if union of connected subsets are connected in a metric space, what if the union is the metric space $X$ itself?

With reference to this link that i read: Union of connected subsets is connected if intersection is nonempty

My question is: if union of connected subsets are connected in a metric space and their intersection is empty. Then what if the union is the metric space $X$ itself?

Namely: Let $X$ be a metric space, $X = \cup_{n=1}^{\infty}X_n$ where each $X_n$ is non empty connected and each $X_i$ and $X_j$ are not disjoint, show that $X$ is connected.

Can i use the same proof and idea as provided in the link? I have trouble mimicking when the collection of the connected subsets span the whole metric space instead of just being a subspace of $X$.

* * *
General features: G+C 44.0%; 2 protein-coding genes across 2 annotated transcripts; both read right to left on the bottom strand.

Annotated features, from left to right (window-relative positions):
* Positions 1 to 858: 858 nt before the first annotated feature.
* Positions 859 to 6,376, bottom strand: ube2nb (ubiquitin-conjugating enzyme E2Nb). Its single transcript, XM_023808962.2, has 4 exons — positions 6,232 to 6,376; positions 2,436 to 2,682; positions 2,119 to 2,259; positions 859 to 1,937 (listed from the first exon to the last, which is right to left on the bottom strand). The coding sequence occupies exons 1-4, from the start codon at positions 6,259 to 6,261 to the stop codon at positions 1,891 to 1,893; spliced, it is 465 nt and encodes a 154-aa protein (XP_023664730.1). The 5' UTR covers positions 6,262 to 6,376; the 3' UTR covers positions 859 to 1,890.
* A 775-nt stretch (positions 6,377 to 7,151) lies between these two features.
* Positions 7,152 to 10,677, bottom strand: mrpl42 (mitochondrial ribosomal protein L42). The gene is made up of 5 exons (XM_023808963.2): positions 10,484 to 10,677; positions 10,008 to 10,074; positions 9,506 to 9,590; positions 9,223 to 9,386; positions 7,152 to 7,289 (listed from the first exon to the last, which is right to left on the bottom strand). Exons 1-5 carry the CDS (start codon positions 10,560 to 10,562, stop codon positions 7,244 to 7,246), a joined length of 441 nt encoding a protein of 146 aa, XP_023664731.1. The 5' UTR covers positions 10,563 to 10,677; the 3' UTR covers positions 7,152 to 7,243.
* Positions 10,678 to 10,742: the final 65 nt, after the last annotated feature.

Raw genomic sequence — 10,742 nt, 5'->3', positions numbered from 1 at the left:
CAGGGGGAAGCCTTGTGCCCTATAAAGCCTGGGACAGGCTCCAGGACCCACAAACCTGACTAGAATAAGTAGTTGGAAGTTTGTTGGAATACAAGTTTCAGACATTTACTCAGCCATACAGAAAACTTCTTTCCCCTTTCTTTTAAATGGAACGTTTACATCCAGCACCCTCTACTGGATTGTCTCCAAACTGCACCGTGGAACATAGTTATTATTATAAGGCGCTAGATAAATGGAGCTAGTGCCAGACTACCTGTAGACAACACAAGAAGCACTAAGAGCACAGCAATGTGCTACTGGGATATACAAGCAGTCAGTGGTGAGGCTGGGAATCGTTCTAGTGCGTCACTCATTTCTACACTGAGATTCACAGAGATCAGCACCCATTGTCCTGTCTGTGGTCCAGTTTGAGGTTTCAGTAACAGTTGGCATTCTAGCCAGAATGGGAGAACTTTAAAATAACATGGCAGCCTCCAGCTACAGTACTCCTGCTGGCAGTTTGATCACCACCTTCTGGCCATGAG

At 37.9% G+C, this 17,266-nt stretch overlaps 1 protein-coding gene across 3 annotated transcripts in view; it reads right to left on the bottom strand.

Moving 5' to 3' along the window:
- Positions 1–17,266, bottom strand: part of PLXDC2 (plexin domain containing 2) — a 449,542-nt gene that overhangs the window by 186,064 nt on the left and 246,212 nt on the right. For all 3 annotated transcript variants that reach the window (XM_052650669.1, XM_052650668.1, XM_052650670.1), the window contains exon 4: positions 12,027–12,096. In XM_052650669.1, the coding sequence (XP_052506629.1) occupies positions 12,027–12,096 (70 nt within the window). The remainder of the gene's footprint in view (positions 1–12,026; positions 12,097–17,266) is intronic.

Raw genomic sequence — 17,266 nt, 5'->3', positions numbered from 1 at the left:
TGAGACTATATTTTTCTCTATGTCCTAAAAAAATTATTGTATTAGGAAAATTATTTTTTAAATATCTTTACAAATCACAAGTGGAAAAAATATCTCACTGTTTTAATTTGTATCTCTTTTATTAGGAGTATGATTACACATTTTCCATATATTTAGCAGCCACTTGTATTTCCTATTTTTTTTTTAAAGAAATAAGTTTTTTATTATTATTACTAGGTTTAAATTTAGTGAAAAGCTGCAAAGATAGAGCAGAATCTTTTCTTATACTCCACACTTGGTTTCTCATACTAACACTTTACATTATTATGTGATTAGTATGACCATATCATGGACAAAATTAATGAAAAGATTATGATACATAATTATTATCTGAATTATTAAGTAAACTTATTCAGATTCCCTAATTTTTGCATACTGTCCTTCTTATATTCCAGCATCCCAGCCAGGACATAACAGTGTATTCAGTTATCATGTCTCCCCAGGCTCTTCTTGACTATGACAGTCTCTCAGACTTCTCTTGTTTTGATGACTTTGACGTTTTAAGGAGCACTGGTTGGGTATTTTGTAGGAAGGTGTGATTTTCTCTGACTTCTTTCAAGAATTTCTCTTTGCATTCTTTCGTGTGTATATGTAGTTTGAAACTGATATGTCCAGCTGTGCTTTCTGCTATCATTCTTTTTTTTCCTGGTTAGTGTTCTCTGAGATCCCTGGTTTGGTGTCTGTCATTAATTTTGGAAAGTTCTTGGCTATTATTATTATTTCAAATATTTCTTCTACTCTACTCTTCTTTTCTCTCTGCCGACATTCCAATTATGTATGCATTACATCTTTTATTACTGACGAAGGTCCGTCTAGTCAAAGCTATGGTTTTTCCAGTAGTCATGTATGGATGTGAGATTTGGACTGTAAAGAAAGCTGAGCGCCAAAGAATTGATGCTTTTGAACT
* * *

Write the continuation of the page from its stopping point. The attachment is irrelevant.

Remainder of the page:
Define $B_n = \cup_{i=1}^n A_i$. Show all $B_n$ are connected by induction using the proof you linked to. Finally $X =\cup A_n = \cup B_n$ is connected as these sets are connected, all intersecting in $B_1 = A_1$, again using the same idea.
• Yes, sorry for the mistake! I have edited, i do mean not disjoint. i.e. $X_i \cap X_j \neq \emptyset$ for all $i,j$. – nan Nov 18 '17 at 17:15
Define the equivalence relation on $X$, such that for $x,y\in X$, $x\sim y$ if there are two connected subsets of $X$, namely $U$ and $V$, containing $x$ and $y$ respectively, so that $U\cap V\neq\phi$. Then the congruence classes will be disjoint connected subsets of $X$, whose union will be $X$.